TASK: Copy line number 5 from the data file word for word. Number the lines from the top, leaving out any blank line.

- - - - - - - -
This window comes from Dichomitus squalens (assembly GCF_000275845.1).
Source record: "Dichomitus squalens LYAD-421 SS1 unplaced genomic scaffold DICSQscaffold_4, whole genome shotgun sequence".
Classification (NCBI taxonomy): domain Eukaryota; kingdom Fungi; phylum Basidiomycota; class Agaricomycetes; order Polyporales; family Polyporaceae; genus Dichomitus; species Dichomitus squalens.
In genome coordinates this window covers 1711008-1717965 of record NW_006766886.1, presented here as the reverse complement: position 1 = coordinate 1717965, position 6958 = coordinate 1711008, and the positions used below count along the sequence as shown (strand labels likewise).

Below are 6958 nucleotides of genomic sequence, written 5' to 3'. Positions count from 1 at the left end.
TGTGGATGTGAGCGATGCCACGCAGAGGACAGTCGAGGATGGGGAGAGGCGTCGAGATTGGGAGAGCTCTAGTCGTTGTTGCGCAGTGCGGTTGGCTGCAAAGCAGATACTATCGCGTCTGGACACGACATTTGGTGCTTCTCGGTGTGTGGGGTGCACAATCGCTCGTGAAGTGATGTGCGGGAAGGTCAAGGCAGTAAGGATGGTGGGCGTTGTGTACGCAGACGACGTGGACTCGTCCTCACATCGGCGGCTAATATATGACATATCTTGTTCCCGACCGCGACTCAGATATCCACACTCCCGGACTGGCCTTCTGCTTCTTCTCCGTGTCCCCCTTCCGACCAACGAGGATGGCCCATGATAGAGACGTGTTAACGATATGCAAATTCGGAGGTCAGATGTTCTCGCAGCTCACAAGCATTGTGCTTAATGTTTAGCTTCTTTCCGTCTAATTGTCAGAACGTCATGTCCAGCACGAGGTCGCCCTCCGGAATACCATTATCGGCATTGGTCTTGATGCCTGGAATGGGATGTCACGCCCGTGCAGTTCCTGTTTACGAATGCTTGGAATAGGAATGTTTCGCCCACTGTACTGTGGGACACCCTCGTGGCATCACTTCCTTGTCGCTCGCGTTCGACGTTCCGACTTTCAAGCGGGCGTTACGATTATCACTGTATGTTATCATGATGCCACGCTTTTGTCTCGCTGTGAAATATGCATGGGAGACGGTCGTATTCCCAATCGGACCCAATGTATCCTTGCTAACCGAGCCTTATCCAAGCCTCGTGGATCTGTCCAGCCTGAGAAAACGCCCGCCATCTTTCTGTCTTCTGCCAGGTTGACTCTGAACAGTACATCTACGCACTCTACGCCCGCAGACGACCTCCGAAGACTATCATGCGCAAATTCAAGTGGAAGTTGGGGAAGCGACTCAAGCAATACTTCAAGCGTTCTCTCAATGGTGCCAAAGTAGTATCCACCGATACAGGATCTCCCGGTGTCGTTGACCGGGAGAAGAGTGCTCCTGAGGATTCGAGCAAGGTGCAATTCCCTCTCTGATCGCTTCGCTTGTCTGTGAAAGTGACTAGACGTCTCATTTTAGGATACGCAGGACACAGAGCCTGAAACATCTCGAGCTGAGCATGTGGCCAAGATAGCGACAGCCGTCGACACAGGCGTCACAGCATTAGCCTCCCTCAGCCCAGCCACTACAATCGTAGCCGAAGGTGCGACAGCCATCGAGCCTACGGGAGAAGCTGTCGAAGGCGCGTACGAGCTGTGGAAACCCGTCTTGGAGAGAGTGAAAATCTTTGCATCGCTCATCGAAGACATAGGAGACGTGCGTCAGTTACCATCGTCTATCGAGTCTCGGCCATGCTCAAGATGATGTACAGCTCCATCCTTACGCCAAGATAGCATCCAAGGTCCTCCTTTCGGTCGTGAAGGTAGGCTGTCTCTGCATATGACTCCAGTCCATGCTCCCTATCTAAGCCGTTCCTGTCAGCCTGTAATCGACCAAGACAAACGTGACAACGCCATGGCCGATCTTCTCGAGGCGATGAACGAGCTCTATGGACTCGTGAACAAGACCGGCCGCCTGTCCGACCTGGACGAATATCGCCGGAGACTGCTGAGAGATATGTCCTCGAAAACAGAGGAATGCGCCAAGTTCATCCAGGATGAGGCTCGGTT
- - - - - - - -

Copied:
Below are 6958 nucleotides of genomic sequence, written 5' to 3'. Positions count from 1 at the left end.